Delawareans in the Yorklyn area can now hike, bike, or even ride in a Stanley Steamer on a scenic shared use trail. Governor Jack Markell (D) and other state and local officials invited walkers and bicyclists to join them Monday as they opened the initial leg of the Auburn Heights trail, the first project completed as a part of the Governor’s Trails and Pathways Initiative. The one mile loop is the first phase of a six mile trail that will eventually connect Yorklyn to Hockessin, Kennett Square, and Wilmington.
State officials open the Auburn Heights Trail in Yorklyn.
The trail coincides with Delaware’s Department of Natural Resources and Environmental Control’s (DNREC) multi-phase project to revitalize the town of Yorklyn, once home to the now abandoned NVF manufacturing plant and zinc treatment facility. DNREC’s plan for Yorklyn also includes cleaning up decades of industrial contamination, restoring floodplains, and encouraging development of shopping and eating establishments.
“Delawarean and visitors will find in Yorklyn a great new place to hike and bike,” said Governor Markell. “It’s good for the local economy and provides jobs in the area by helping revitalize this community.”
A unique aspect of the Auburn Heights Trail is the inclusion of approved vintage automobiles. After Markell and other officials cut the ceremonial ribbon, they took a tour of the trail in a 1915 Stanley Mountain Wagon, a steam powered bus from the nearby Marshall Steam Museum at Auburn Heights Preserve.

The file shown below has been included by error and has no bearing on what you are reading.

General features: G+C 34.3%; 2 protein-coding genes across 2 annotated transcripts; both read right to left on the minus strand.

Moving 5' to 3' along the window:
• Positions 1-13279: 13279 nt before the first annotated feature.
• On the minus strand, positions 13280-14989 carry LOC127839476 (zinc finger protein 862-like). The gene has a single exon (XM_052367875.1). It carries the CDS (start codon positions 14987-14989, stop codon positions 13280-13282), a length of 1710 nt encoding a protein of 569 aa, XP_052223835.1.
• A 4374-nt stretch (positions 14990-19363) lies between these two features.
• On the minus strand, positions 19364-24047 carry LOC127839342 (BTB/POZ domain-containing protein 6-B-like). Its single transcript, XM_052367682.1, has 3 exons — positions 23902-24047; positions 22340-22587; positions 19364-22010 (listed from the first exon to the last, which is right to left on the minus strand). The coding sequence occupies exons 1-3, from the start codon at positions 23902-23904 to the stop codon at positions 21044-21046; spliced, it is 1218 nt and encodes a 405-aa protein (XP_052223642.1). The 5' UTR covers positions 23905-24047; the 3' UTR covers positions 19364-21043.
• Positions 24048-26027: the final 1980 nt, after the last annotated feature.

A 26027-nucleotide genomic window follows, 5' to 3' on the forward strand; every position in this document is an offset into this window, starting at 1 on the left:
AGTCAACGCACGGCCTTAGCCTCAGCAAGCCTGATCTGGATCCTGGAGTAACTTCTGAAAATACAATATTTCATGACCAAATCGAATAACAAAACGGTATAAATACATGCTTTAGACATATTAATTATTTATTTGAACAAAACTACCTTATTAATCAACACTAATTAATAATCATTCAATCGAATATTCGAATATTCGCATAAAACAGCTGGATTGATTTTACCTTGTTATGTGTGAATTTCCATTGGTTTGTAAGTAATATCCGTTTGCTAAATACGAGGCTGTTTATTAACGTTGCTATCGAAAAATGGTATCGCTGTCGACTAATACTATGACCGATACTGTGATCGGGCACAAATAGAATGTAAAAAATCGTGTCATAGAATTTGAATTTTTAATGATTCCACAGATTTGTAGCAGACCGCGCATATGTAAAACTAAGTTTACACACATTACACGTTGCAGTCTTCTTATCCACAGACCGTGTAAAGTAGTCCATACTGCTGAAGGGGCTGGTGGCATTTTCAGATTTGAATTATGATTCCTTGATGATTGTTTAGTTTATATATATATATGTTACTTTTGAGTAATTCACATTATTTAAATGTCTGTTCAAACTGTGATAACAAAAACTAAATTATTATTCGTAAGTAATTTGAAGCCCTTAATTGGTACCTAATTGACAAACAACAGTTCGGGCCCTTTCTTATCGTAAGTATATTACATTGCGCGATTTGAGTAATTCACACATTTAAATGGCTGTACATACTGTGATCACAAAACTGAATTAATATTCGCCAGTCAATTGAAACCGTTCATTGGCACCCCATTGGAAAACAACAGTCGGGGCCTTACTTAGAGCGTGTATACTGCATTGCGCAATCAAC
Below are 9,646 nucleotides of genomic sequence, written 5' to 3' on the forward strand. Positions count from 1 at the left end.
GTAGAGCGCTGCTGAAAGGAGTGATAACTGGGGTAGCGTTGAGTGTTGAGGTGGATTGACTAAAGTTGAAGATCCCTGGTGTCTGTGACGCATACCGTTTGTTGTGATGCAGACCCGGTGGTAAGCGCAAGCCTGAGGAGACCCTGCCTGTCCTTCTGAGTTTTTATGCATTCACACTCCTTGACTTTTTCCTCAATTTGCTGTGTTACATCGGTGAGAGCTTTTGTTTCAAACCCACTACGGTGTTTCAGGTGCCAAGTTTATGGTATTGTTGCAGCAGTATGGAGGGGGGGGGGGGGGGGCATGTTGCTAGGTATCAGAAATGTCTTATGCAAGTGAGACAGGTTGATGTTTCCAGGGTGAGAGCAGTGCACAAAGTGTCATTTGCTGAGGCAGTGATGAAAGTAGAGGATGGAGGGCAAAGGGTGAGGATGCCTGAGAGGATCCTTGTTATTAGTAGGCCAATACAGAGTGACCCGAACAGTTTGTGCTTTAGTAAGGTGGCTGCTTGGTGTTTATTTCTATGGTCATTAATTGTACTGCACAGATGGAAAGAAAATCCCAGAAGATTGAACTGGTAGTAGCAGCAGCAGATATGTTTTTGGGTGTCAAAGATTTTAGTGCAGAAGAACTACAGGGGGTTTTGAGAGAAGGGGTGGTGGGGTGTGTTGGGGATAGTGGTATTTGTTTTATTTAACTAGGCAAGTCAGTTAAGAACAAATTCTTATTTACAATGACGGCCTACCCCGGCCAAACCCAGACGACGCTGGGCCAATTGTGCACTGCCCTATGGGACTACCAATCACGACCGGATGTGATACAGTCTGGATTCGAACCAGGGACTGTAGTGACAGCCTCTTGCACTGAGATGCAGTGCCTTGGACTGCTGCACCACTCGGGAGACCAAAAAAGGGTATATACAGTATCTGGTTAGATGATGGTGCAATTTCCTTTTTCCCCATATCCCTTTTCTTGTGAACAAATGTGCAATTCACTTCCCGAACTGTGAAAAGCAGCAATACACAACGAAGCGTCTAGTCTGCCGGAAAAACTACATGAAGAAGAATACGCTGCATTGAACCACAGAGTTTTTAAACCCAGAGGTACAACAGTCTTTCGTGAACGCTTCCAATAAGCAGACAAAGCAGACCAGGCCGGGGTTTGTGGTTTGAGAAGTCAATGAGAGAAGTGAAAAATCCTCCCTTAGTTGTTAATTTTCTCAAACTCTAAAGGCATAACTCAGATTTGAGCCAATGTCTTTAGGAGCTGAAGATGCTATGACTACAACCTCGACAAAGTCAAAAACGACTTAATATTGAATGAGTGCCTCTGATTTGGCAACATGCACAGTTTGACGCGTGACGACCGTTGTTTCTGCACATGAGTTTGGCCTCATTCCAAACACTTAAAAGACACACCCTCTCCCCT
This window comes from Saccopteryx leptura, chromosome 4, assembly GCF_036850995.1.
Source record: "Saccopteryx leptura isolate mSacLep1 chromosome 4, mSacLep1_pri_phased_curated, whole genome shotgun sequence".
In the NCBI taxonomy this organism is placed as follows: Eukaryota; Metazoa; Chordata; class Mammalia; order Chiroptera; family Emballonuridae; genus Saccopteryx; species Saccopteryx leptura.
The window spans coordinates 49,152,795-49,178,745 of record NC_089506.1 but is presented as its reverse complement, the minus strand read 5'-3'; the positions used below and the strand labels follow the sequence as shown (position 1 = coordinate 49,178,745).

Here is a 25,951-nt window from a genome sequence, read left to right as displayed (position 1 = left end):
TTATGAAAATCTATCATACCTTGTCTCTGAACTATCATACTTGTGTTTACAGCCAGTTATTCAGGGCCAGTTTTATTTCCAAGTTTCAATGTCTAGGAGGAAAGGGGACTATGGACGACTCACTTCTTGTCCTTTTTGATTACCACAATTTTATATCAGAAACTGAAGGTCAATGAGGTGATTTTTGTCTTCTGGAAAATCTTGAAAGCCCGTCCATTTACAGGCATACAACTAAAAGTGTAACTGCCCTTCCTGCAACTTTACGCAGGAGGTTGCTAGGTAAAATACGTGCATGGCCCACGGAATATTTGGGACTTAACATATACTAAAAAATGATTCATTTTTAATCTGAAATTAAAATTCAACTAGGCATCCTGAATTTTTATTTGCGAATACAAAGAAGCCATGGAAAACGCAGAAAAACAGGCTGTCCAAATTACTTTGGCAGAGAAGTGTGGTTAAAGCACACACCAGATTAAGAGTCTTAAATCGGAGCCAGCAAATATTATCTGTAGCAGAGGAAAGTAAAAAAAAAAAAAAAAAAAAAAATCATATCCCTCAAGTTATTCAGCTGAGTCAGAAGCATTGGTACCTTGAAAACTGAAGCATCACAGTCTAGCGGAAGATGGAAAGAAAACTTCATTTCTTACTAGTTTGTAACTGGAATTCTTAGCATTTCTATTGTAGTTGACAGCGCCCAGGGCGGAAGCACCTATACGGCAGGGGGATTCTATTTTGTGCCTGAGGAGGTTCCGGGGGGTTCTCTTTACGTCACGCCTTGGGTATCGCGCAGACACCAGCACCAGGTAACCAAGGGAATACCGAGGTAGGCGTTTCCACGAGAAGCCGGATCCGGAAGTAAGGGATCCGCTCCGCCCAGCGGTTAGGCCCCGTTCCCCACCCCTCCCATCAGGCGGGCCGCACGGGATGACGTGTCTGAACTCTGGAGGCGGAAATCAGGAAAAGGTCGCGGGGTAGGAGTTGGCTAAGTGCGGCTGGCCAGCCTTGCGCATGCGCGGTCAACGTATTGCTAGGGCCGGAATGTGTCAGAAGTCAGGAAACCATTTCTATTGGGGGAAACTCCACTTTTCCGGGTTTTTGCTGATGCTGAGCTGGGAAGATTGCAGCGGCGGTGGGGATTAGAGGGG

The Trails and Pathways Initiative was launched in 2011 after the Delaware General Assembly requested a study on building and maintaining pathways between communities specifically for non-motorized travel. The plan was allocated $7 million in the Fiscal Year 2012 Capital Improvements Budget. Another $13 million has recently approved for Fiscal Year 2013.
While one of the goals of the Trails and Pathways Initiative is community improvement, Governor Markell made it clear that improving the health of Delawareans is another crucial element, citing that Delaware has the 19th most obese population in the U.S.
“We need people to get outside. We need people to be active,” said Gov. Markell. “And when we make these kinds of investments in trails and pathways, it is much more likely that they will be active.”
Kent and Sussex Counties have 10 proposed trails’ projects that will be a part of the Trails and Pathways Initiative. DNREC Secretary Collin O’Mara specifically cited projects in Silver Lake, Downtown Dover, Ted Harvey, as well as trails connecting Rehoboth and Georgetown to Lewes.
“There really are great projects in all three counties that folks can look forward to,” said O’Mara.